Unlike before the Great Recession, consumers haven't borrowed excessively and financial institutions' underwriting for consumer financial products overall has been more disciplined, Zawacki said. Tim Howes, associate professor at Johnson & Wales University, said that some consumers are taking advantage of forbearance programs and have used their stimulus money to pay down credit — maneuvers which preserve their credit scores and make it difficult to determine who's truly in good standing. Congress has failed to pass another stimulus package, and more funding may not come until next year, CNN reports.
Zawacki noted that so far consumers that have come off financial institutions' forbearance programs have resumed paying their balances, but it's not clear whether consumers will continue to pay back those balances or if financial firms will extend such programs. If defaults in store cards begin to rise, at some point banks may pull back further on who they'll allow to open those accounts, Howes said.
For consumers with store credit cards, their spending might have shifted from entertainment and travel purchases to other categories, Zawacki said. Home improvement retailers, for example, might see more activity in their store cards as consumers spend more on remodeling or other home improvement projects, he said.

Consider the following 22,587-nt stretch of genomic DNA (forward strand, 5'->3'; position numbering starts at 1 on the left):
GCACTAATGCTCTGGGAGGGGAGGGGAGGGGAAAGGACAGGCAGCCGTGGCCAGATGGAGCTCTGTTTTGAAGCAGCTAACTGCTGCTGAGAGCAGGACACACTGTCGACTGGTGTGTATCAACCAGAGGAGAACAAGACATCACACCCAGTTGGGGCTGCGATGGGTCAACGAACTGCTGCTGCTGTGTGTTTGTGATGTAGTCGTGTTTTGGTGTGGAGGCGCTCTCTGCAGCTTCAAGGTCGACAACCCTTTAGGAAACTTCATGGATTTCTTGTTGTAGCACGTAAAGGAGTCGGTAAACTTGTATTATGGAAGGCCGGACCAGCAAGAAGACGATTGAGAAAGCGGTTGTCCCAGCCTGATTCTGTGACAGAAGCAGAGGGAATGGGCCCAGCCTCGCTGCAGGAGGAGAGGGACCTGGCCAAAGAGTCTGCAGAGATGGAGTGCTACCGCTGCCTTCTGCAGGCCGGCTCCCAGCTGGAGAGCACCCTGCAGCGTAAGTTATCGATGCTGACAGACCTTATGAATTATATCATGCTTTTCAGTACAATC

"The retail card market was declining well before the pandemic and that could well persist afterwards."
Industry Analyst at CreditCards.com
Schulz noted that the CompareCards research indicated a divide between affluent and lower-income consumers. For well-off consumers who like to shop, the high interest rates aren't as bothersome because of the rewards. Store cards can be attractive to less financially stable consumers or those who need to build or repair their credit, Schulz said. For the latter of the two, retail credit cards can be a stepping stone to improving their credit and perhaps avoiding less desirable financing options, he said.
While Gen X consumers are presumably further along in their careers and perhaps have to manage a home and family, millennials and Gen Z consumers might be drawn to these cards out of necessity, especially if they've been affected by the pandemic, Schulz said.
Citing research from Equifax, Rossman said store credit card originations and balances have been on the decline prior to the pandemic, but these declines can be harmful to retailers leading up to the holiday season. The holidays are not only crucial for retail sales, but they also bring in more store credit card applications. The amount of private label accounts has declined, a trend which has been going on before the pandemic, Rossman noted.
"There are still a lot of retail cards in the market, so we probably won't see usage fall off a cliff, but we're likely to see continued contraction in this space," Rossman said. "That can be attributed mostly to debt-averse consumers and tighter lending standards. It's likely to hit hardest during COVID, but as these numbers show, the retail card market was declining well before the pandemic and that could well persist afterwards."